Monday, February 16, 2015

Discuss: Saturday Night Live


Doug: Last night NBC aired a celebration of 40 years of Saturday Night Live. I didn't get to watch it, as we were getting our oldest from Midway Airport, where he was actually returning to Illinois from some time out in Karen's neck of the woods. He'd been in the Phoenix area with his university's softball team, handling all of the media needs and broadcasting their games in a weekend tournament. Anyway, today let's hear about your memories of favorite sketches, talent line-ups, hosts, musical guests, etc. The program has become an American institution, so it's certainly worthy of a discussion today.




Anonymous said...

I didn't watch the 40th anniversary thing last night either (and I haven't watched SNL for years), but I remember a lot of classic bits from years ago. I like the original cast, but that last photo you posted, with Miller, Jackson, Dunn, Hartman et al. is MY SNL; they were on when I first started watching and they're probably still my favourites.

Mike W.

Rip Jagger said...

I'm of the vintage which can boast he saw the very first episode live and in glorious imperfection. The show was a big deal with the first 70's cast and was mighty when they refitted it in the 80's, but I have to admit I've fallen away from it in more recent years, catching the reruns on E when I see them at all. For all the hubbub the show lacks the raw punch it had in the beginning when it was just a step away from nigh anarchy.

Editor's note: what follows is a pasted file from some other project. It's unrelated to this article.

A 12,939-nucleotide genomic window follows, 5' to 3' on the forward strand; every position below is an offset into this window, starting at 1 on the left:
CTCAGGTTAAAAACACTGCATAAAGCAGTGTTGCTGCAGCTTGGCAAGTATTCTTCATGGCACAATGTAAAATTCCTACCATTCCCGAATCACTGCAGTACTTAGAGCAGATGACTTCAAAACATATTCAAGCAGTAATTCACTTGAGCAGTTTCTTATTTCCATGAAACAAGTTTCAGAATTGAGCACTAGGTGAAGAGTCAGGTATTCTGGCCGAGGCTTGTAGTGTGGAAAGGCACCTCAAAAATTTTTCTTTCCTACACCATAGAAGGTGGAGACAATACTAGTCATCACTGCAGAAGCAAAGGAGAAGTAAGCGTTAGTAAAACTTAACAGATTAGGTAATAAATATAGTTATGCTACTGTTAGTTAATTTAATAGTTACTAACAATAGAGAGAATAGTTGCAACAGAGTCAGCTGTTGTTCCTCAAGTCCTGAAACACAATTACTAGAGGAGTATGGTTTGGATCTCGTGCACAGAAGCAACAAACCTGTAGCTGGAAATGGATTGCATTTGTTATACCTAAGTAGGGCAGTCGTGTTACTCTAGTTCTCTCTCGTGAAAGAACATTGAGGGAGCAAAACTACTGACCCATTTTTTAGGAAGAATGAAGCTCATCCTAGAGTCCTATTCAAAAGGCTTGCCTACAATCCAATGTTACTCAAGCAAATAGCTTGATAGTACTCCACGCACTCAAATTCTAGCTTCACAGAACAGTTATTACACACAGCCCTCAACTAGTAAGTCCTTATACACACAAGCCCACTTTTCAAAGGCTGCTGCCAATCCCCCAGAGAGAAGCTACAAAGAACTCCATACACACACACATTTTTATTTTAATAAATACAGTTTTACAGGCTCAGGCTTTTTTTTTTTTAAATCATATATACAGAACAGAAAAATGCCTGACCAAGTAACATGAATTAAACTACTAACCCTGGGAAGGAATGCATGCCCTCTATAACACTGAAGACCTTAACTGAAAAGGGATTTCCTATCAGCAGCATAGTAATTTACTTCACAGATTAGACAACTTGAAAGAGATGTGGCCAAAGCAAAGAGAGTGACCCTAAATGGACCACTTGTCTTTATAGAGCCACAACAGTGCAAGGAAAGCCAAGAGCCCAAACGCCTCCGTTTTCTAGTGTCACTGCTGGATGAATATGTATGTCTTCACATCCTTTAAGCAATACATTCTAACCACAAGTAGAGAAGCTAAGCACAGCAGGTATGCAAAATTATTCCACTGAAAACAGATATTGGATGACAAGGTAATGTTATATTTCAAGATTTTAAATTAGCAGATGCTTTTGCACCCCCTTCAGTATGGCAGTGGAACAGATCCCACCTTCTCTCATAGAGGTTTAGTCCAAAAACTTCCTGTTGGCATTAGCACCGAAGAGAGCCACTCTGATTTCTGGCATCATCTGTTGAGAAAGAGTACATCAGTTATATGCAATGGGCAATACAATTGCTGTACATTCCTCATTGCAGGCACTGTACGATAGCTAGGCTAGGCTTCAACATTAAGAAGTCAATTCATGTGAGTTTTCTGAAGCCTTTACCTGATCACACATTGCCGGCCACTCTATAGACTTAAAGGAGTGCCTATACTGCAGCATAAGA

I did see the anniversary show and it was rather limited in many ways. Few of the elder cast can still hang and bang as they once did. Eddie Murphy's ballyhooed return appearance was a waste of everyone's time. The old skits don't have the power they once had and the show had as much attempt at real audacity as a vintage Bob Hope special. It's a real comedown.

The SNL show is now a venerable institution, the very thing it once mocked with such aplomb.

Rip Off

Graham said...

I was one of those who grew up with the original cast. I actually came on board with the Steve Martin/King Tut/Blues Brothers episode and was pretty faithful until those guys departed. Those were my Not Ready For Prime Time Players.

I sort of picked it back up with Piscopo/Murphy/etc.....were on, and occasionally with Hartman, Miller, Victoria Jackson, Nealon, etc... but have not watched it at all in years.

J.A. Morris said...

I missed everything but the 'Jeopardy' sketch, since I was doing grad school course work last night. But I'm a huge fan of the show, I own the first 5 seasons on dvd. I'm old enough to have caught the last 2 seasons (1978-80) of the original cast when they first aired. I quit watching a few years back when they decided to run a 2nd Gilly sketch.

I agree with lots of what Rip said. Lorne Michaels has become the very network honcho he used to rail against.

Edo Bosnar said...

I watched the show pretty regularly from the late '70s to the early '90s. It had it's ups and downs to be sure (like the almost completely forgettable immediate post-original cast season, or that weird, generally unfunny mid-'80s season when Randy Quaid and Anthony Michael Hall were cast members), but I tended to like it for the most part.

Edo Bosnar said...